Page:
,,One thing is clear: if we do not act the adverse effects on our societies, on refugees that under the UN Convention have a right to shelter and on our European project, will only increase,” said Lilianne Ploumen, Minister for Foreign Trade and Development Cooperation in an email interview. This interview was originally published in daily Pravda in Slovak.
Slovakia has filed a lawsuit against EU’s compulsory refugee relocation. If the European Court of Justice rules against Bratislava, do you expect strong pressure on Slovakia to fulfil its obligations or nothing much will change as basically the relocation scheme is dead anyway, as many people claim?
Let me stress that only common European solutions will give us the tools to deal with the migration crisis which Europe is currently facing. This is not the problem of a few Member States under pressure, but a challenge that has consequences for us all, and for the fundamental structures and values of our European cooperation. We therefore all need to take our responsibility and we expect all EU Member States to live up to their obligation of mutual solidarity. Unfortunately, up until now the relocation process has had a slow start. In part, this is due to the difficulties in organising adequate registration of migrants arriving in Greece and Italy through the so-called hot-spots but also because the process of relocation is relatively new and we are still exploring how the method we developed works in practice.
Do you think that Slovakia will face consequences by the EU sooner or later economically or politically for its positions regarding refugee quotas?
The migration crisis is a challenge for Europe and we are convinced that only joint European action can adequately solve the problems our societies are facing. These actions include improving reception capacities in the neighbouring countries of Syria, strengthening our external borders and setting up an effective return policy. All of these factors, together with the relocation of migrants in need of international protection from the hot spots in Italy and Greece, weigh heavily on our joint responsibility.
Dutch, Slovak and Maltese positions regarding refugee crisis are not all the time the same. Does it have any impact on the collaboration between the Presidency Trio?
We very much appreciate the excellent cooperation with our partners of the Presidency Trio. As Presidency our focus is very much on finding compromises and solutions that can find broad support among all member states. In the role of the Presidency, I assume that our partners will have the same focus.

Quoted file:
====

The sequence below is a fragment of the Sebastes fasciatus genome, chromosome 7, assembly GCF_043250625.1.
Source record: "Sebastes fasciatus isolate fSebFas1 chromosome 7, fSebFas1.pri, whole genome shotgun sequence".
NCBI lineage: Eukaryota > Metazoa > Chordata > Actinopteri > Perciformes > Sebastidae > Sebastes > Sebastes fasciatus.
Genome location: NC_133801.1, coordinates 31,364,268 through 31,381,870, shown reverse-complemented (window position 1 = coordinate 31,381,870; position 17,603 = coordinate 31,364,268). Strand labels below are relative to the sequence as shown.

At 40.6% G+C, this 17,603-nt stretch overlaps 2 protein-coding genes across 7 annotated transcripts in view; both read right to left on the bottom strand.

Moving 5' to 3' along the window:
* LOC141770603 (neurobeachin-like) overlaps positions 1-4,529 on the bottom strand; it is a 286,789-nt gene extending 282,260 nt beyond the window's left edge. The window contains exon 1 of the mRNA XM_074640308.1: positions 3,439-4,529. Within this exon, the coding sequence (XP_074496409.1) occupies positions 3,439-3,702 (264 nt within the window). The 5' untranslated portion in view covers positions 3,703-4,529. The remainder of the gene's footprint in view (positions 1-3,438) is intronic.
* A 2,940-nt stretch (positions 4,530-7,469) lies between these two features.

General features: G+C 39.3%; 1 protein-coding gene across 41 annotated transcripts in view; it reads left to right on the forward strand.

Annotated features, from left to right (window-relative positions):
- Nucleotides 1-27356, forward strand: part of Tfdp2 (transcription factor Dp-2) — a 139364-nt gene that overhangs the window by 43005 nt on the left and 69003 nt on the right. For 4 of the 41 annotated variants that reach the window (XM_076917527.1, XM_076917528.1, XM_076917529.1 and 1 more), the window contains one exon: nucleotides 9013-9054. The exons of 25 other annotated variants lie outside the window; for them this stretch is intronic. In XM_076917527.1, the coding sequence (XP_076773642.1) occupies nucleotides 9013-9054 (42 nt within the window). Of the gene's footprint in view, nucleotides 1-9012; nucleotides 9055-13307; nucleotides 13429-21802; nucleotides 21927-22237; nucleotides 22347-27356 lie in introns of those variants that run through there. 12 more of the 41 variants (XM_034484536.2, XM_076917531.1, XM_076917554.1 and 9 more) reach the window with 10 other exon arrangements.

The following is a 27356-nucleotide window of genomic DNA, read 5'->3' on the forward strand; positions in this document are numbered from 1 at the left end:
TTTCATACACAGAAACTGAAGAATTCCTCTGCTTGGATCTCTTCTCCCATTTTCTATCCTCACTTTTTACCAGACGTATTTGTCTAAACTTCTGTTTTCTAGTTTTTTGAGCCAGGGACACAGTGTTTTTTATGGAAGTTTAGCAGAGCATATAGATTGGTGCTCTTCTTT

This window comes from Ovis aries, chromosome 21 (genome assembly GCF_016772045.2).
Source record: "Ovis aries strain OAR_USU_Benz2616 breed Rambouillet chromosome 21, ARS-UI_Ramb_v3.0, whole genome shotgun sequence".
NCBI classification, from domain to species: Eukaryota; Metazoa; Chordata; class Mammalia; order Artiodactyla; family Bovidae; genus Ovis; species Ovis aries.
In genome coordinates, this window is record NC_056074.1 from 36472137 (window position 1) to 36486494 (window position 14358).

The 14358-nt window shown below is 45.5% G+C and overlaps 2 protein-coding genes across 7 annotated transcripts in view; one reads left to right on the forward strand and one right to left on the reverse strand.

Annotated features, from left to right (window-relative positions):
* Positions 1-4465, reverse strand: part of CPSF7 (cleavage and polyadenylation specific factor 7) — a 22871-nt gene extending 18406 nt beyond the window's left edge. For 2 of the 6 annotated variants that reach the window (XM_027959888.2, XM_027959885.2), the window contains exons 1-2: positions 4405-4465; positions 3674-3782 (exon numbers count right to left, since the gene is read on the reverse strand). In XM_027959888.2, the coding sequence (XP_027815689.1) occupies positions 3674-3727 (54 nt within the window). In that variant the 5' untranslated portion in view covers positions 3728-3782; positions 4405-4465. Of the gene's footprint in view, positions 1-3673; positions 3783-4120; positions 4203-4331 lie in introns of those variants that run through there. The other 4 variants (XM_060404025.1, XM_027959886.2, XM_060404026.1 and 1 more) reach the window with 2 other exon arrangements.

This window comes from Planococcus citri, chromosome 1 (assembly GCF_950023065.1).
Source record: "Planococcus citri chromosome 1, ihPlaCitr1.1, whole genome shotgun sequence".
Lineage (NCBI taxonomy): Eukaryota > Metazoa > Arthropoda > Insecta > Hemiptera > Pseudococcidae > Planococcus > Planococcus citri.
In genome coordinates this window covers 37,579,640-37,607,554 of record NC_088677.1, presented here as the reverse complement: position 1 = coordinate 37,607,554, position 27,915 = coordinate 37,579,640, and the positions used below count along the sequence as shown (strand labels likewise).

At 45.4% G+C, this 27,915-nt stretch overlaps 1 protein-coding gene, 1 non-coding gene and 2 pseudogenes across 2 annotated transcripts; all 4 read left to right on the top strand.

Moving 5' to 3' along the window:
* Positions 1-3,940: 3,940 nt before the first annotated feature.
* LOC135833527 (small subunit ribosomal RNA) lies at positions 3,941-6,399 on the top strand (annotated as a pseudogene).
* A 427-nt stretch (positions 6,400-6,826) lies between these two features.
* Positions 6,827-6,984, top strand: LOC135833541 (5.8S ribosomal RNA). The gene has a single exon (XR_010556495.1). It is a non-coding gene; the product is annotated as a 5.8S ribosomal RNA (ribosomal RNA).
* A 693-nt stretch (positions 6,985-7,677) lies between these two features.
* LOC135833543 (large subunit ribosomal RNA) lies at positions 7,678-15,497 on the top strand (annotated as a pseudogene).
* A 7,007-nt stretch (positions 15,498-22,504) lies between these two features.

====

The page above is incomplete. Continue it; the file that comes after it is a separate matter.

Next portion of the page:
After the Paris attack and Cologne events, the V4 countries are now claiming they were right when they raised security alarms regarding the migrant crisis. Do you agree? Is the refugee crisis becoming a real security problem, especially if we are talking about terrorism, but also about crime?
Respect for the rule of law and our fundamental rights are one of our strongest achievements and characteristics. This is what defines the EU and what we need to protect: to live in freedom, according to your own beliefs and views, with the opportunity to pursue your own goals. To protect these rights, we need security throughout our Union. I want to stress, however, that we must never punish a group because of the criminal behaviour of a few individuals. The people arriving on our borders are fleeing conflict and persecution, and face serious dangers for their own lives and those of their families.
The Netherlands is talking about the plan of relocation of up to 250 000 people from Turkey, but Turkey has to accept returnees in turn. This plan was criticized e.g. by Amnesty International. And it seems countries like Slovakia do not have any appetite to accept refugees. So do you think this plan can somehow work?
Europe is currently facing the largest migration crisis since a long time. Solutions are not easy, and all member states need to take responsibility. As I explained earlier, we need a number of measures to be taken in parallel.
We need to support Greece in managing its borders, and providing adequate reception capacities for migrants. Furthermore, we must make sure that readmission between Greece and Turkey works in practice, in order to prevent migrants becoming victims of criminal human smuggling networks. Europe must further support the capacity in countries such as Turkey, Lebanon and Jordan to give shelter to refugees, in combination with a form of humanitarian admission of refugees into Europe. In the end we want to achieve that migrants will no longer decide to make the dangerous journey to the EU.